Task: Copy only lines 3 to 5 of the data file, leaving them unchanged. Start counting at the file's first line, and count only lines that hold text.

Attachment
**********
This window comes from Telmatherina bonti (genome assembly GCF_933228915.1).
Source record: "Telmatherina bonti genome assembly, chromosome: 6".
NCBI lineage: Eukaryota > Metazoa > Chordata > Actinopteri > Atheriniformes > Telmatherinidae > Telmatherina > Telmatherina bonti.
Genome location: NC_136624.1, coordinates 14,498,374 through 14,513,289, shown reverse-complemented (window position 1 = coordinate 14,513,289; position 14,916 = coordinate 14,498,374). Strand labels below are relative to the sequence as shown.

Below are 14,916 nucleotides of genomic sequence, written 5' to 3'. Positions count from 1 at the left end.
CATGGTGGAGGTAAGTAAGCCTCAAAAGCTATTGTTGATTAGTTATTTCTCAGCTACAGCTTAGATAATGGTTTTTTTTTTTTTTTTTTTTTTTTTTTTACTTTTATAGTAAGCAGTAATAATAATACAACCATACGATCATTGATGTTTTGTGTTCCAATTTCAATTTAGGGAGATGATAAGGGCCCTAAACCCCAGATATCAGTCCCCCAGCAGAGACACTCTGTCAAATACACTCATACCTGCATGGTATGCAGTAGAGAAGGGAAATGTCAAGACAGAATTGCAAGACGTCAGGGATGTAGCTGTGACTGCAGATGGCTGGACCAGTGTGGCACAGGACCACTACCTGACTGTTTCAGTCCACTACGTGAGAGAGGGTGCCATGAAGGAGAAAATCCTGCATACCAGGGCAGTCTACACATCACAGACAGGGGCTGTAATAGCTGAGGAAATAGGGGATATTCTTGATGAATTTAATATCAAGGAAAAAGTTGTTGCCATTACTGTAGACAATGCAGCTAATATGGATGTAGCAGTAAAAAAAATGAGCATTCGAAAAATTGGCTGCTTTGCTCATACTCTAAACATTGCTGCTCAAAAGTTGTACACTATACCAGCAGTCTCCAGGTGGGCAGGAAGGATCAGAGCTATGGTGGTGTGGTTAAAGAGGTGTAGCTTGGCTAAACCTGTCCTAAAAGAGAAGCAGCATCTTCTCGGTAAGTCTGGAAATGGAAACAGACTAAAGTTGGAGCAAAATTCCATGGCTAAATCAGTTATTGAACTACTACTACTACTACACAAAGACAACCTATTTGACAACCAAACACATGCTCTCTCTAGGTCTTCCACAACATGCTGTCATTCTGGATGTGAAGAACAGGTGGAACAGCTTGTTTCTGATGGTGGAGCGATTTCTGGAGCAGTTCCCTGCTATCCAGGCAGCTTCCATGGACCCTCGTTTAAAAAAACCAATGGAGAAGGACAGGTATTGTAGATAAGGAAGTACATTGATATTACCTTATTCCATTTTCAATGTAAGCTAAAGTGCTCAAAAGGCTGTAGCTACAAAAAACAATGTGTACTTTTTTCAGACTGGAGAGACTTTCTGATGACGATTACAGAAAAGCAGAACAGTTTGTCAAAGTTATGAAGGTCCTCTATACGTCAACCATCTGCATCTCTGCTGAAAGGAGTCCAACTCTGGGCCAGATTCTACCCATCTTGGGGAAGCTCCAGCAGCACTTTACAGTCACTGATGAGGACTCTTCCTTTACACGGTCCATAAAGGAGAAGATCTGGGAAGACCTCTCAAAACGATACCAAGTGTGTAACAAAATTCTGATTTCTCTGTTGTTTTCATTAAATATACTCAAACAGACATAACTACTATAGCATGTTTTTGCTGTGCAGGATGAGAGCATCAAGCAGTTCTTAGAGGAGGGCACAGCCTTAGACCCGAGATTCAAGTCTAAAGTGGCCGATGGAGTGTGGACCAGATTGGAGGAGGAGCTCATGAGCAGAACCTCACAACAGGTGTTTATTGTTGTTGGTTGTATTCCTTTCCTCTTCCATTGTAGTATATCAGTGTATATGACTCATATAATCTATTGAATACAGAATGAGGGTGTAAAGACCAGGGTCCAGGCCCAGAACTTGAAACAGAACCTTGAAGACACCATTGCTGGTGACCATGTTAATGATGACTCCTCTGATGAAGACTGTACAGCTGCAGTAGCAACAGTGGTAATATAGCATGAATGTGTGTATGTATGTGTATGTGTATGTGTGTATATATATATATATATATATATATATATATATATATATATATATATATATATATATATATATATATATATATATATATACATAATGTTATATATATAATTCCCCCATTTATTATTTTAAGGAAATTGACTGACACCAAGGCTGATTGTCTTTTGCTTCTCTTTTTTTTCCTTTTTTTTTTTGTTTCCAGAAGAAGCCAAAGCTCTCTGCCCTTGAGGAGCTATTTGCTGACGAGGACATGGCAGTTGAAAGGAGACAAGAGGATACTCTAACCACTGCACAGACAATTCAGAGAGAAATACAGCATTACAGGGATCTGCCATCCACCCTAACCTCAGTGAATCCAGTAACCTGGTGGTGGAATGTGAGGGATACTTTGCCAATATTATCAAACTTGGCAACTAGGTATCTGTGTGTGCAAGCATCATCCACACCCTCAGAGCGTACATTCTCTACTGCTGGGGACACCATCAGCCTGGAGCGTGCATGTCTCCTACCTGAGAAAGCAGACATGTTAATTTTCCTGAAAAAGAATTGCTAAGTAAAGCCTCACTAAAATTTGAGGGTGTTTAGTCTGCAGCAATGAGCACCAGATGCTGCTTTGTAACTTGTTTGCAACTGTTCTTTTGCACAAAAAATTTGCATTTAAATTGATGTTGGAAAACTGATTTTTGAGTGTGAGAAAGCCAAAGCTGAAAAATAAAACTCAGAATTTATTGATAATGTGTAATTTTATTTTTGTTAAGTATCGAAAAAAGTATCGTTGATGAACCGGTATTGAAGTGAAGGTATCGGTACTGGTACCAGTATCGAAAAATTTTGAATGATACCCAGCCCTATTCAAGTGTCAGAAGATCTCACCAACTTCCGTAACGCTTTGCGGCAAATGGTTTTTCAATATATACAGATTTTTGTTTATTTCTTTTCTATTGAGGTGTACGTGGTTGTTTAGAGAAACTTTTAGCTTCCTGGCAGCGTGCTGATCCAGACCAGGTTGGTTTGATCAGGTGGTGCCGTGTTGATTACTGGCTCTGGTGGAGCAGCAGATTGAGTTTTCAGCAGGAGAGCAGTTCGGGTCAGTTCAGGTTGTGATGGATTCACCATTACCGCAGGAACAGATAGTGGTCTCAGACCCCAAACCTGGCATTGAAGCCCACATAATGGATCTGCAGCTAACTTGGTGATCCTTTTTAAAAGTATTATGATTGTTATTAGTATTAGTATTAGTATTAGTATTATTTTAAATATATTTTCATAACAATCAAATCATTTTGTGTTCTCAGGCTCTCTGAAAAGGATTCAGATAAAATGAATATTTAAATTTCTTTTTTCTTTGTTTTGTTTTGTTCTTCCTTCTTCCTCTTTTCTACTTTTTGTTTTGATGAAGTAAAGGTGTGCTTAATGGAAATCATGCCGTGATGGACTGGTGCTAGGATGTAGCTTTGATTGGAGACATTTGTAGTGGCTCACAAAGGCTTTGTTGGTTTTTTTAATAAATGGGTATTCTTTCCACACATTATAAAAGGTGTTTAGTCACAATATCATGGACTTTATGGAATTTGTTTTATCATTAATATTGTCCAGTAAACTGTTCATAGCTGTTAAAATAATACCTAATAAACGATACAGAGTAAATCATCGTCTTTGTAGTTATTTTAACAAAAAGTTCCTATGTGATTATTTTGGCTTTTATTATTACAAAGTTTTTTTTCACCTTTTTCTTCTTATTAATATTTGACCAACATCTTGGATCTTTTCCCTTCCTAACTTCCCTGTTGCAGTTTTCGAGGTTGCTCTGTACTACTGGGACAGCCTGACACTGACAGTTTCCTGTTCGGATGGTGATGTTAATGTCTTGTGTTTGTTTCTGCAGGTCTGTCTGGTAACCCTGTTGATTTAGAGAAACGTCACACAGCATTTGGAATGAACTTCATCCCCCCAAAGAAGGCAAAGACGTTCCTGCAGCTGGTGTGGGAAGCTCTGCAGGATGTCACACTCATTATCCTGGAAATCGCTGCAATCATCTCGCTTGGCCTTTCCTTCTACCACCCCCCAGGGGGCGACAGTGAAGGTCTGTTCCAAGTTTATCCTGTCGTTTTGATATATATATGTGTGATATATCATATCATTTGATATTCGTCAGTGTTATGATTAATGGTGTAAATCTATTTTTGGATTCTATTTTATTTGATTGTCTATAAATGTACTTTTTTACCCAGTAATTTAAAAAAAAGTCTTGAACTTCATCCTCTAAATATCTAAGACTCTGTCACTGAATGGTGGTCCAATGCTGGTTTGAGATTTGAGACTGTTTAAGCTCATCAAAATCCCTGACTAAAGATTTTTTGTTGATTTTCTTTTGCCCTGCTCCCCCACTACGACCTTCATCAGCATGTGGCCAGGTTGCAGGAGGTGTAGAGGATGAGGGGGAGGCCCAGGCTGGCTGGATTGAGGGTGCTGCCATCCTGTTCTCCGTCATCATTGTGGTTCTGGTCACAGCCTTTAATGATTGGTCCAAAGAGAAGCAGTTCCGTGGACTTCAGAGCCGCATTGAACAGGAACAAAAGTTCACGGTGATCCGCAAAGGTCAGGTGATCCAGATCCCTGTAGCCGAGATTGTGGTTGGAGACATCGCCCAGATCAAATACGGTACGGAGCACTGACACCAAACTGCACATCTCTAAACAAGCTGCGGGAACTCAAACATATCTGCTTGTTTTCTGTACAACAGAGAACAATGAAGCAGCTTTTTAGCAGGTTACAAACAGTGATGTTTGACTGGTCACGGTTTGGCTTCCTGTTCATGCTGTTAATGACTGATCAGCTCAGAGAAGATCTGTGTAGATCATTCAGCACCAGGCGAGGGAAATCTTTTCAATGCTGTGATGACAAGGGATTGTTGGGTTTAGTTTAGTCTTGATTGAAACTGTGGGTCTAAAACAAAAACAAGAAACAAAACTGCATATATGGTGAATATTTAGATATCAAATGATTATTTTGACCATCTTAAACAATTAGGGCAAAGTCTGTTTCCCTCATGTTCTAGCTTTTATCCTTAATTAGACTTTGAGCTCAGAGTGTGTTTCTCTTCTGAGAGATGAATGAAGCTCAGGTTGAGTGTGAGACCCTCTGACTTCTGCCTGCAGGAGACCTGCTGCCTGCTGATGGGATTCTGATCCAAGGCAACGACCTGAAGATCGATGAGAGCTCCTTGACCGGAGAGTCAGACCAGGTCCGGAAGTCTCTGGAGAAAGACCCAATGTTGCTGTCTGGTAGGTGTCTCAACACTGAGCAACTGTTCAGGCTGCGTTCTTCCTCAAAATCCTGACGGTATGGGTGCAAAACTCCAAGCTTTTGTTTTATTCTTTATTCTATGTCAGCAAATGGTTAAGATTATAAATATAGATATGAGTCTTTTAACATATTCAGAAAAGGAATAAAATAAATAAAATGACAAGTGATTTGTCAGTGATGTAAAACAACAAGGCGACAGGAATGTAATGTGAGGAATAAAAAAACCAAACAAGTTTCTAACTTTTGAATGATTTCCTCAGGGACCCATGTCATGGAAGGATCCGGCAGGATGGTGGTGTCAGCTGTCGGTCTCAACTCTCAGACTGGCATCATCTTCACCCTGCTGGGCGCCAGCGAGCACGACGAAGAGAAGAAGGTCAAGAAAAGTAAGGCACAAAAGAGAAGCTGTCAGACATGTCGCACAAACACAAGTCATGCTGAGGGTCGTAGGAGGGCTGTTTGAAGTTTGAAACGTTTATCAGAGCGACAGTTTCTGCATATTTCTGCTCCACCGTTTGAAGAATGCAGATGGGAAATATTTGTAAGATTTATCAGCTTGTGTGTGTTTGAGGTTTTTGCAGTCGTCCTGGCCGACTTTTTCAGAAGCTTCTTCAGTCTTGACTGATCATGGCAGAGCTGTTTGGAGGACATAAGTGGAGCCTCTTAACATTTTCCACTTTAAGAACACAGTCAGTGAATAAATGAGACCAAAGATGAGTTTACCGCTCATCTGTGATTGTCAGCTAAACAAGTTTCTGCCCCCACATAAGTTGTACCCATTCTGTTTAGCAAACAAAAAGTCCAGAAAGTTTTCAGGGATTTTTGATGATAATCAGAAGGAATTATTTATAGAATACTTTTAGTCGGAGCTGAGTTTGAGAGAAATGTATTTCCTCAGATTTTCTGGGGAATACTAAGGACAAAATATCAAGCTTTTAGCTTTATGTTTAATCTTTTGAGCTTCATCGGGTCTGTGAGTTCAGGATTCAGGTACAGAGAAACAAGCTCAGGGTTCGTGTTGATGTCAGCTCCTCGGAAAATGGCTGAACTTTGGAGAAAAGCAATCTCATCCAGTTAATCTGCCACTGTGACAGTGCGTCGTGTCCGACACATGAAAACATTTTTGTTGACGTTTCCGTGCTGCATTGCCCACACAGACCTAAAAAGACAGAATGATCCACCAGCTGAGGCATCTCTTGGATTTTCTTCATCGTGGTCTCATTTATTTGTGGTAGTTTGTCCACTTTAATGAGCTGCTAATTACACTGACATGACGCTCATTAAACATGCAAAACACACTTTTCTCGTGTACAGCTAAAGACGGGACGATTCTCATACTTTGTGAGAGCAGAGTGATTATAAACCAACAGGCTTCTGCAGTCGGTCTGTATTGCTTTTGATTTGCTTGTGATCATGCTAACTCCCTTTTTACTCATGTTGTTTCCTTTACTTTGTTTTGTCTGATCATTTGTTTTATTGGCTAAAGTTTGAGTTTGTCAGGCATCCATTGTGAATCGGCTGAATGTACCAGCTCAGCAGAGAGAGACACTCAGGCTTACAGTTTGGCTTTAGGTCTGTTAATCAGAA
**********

NCBI lineage: Eukaryota > Metazoa > Chordata > Actinopteri > Atheriniformes > Telmatherinidae > Telmatherina > Telmatherina bonti.
Genome location: NC_136624.1, coordinates 14,498,374 through 14,513,289, shown reverse-complemented (window position 1 = coordinate 14,513,289; position 14,916 = coordinate 14,498,374). Strand labels below are relative to the sequence as shown.

Below are 14,916 nucleotides of genomic sequence, written 5' to 3'. Positions count from 1 at the left end.